“Washerwomen” – Poetry by Christina M. Rau

Washerwomen - Paul Gauguin, 1888
Washerwomen – Paul Gauguin, 1888

“Washerwomen” is one of two stirring and beguiling poems by Christina M. Rau in our Spring 2016 issue.

{ X }

THEY SING A DULL, SAD SONG,
preparing sheets to shroud the dead.

Men can’t resist a moondance,
a ripple dance, long white hair.

The women weave it to make the sheets
they wash. They wear tattered dresses,

black and grey, subsist on night
and liquid, act kindly to those

pure of heart, and those at peace,
and those who dream and walk the moon.

From caves underground,
they emerge beside stagnant waters.

They offer cleansing to those who
discard the harmony of the night.

They pull sinners close,
pretty day-faces wrinkle at dark.

Sins fade only below the surface
twisted in damp sheets—

these shrouds are for sins.
Sometimes the women are only shadows.

{ X }

photo by Kaeti Wigeland
photo by Kaeti Wigeland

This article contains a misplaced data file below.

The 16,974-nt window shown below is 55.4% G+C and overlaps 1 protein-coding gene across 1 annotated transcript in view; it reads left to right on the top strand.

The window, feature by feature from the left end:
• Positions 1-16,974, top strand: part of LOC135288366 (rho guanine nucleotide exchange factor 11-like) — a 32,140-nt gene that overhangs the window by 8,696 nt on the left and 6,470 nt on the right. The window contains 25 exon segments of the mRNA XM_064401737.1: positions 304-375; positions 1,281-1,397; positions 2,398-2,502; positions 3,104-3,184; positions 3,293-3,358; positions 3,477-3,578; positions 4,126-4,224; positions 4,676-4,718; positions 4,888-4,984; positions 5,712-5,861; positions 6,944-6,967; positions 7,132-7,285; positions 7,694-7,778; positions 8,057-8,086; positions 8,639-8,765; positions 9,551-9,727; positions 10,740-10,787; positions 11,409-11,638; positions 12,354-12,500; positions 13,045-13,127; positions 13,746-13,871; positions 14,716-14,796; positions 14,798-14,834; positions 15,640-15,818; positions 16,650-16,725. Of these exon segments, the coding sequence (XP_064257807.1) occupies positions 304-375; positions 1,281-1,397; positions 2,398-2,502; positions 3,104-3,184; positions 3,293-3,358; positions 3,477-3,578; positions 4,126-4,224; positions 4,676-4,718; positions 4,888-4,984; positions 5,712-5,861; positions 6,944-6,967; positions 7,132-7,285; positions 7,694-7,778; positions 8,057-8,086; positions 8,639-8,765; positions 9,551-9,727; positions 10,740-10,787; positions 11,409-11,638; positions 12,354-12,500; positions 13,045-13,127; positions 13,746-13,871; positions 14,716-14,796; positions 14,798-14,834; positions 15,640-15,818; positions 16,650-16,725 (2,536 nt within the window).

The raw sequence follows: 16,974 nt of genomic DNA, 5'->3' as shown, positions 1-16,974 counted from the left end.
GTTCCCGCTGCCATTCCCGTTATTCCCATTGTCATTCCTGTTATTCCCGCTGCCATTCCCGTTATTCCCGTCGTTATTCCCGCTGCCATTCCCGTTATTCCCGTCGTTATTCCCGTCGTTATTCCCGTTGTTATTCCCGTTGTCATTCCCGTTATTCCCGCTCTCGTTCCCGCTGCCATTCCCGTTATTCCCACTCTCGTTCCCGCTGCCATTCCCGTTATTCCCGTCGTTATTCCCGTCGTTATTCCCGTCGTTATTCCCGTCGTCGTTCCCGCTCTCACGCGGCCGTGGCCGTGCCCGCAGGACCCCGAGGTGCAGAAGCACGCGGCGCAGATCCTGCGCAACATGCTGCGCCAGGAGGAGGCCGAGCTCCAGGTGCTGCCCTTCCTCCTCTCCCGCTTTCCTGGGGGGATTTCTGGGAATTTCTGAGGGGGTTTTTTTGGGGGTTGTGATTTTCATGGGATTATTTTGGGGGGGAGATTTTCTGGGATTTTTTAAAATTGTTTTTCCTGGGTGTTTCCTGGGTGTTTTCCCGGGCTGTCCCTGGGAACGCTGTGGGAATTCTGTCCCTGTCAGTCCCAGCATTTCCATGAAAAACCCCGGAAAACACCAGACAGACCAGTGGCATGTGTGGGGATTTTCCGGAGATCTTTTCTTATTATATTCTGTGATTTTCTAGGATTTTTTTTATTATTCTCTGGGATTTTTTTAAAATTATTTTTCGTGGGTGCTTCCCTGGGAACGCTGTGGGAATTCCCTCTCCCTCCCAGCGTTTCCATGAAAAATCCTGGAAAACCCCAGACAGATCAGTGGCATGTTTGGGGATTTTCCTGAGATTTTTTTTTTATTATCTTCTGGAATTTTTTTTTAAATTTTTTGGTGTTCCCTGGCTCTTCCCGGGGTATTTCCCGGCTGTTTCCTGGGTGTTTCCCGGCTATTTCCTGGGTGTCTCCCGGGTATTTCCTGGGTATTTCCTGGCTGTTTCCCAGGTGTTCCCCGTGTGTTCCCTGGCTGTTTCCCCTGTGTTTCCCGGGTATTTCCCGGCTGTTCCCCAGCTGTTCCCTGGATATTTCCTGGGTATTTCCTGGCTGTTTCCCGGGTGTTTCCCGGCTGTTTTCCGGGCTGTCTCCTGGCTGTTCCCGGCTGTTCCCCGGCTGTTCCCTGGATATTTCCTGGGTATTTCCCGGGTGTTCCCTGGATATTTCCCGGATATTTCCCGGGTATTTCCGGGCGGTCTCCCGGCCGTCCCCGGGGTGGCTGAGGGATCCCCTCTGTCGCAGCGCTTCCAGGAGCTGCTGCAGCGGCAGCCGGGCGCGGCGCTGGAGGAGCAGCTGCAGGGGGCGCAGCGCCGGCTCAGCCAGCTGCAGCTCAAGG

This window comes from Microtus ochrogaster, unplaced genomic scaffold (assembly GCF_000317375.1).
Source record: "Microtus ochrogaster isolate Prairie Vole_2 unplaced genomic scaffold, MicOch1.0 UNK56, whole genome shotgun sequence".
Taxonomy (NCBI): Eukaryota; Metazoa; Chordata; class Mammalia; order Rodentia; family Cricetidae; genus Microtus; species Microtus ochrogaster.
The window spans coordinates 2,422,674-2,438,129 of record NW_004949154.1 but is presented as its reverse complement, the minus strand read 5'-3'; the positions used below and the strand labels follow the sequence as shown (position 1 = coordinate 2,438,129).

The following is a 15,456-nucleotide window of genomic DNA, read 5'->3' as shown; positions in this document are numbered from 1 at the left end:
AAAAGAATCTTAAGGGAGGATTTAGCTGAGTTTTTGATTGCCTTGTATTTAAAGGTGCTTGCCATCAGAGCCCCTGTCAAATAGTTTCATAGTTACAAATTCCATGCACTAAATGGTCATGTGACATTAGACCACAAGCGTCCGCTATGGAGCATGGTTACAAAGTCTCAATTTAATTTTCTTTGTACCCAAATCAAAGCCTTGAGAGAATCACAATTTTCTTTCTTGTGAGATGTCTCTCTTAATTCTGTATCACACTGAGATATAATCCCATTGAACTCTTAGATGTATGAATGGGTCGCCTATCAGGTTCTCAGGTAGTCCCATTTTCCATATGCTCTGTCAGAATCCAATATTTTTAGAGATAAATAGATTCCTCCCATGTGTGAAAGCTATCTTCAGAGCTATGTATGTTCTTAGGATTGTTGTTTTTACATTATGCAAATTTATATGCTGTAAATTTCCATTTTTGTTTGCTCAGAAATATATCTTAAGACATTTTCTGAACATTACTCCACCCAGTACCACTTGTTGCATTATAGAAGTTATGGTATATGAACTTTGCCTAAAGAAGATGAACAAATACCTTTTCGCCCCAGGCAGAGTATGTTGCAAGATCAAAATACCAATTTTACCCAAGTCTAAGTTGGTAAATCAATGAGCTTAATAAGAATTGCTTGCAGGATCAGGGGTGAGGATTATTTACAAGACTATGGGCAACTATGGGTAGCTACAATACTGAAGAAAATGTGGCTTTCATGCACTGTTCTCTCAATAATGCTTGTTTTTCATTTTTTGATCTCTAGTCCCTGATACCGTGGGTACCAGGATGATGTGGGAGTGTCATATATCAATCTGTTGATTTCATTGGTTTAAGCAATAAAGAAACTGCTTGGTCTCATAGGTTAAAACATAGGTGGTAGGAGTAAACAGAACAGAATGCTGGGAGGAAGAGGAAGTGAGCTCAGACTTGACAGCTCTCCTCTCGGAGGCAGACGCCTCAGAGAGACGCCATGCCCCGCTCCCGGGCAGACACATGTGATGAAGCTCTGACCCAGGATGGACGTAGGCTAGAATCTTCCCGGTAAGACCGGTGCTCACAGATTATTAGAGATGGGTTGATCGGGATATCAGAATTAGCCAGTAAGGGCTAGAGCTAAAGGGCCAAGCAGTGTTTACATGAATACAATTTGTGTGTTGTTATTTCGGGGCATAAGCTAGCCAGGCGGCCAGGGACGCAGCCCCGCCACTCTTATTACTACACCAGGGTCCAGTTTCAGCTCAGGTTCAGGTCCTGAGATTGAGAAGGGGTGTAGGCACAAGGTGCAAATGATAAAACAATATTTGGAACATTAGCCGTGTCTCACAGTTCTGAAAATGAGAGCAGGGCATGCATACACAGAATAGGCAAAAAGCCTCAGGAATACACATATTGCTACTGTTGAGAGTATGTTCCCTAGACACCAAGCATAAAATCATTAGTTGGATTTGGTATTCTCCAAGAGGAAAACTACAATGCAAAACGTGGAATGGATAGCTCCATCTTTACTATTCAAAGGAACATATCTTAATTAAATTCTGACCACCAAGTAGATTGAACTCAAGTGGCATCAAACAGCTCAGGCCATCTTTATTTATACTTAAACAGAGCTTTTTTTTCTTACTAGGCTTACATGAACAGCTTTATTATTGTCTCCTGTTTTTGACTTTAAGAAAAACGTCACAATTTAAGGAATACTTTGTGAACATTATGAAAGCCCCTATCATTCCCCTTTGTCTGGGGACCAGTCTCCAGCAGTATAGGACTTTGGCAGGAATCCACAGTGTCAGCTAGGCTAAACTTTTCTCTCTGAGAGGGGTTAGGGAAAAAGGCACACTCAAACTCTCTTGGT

CHRISTINA M. RAU is the author of the poetry chapbooks WakeBreatheMove (Finishing Line Press, 2015) and For The Girls, I (Dancing Girl Press, 2014). Founder of Poets In Nassau, a reading circuit on Long Island, NY, her poetry has appeared on gallery walls in The Ekphrastic Poster Show, on car magnets for The Living Poetry Project, and most recently in the journals Queen Mob’s Teahouse and Meniscus. In her non-writing life, she practices yoga occasionally and line dances on other occasions. She blogs at http://alifeofwe.blogspot.com and does everything else at www.christinamrau.com.

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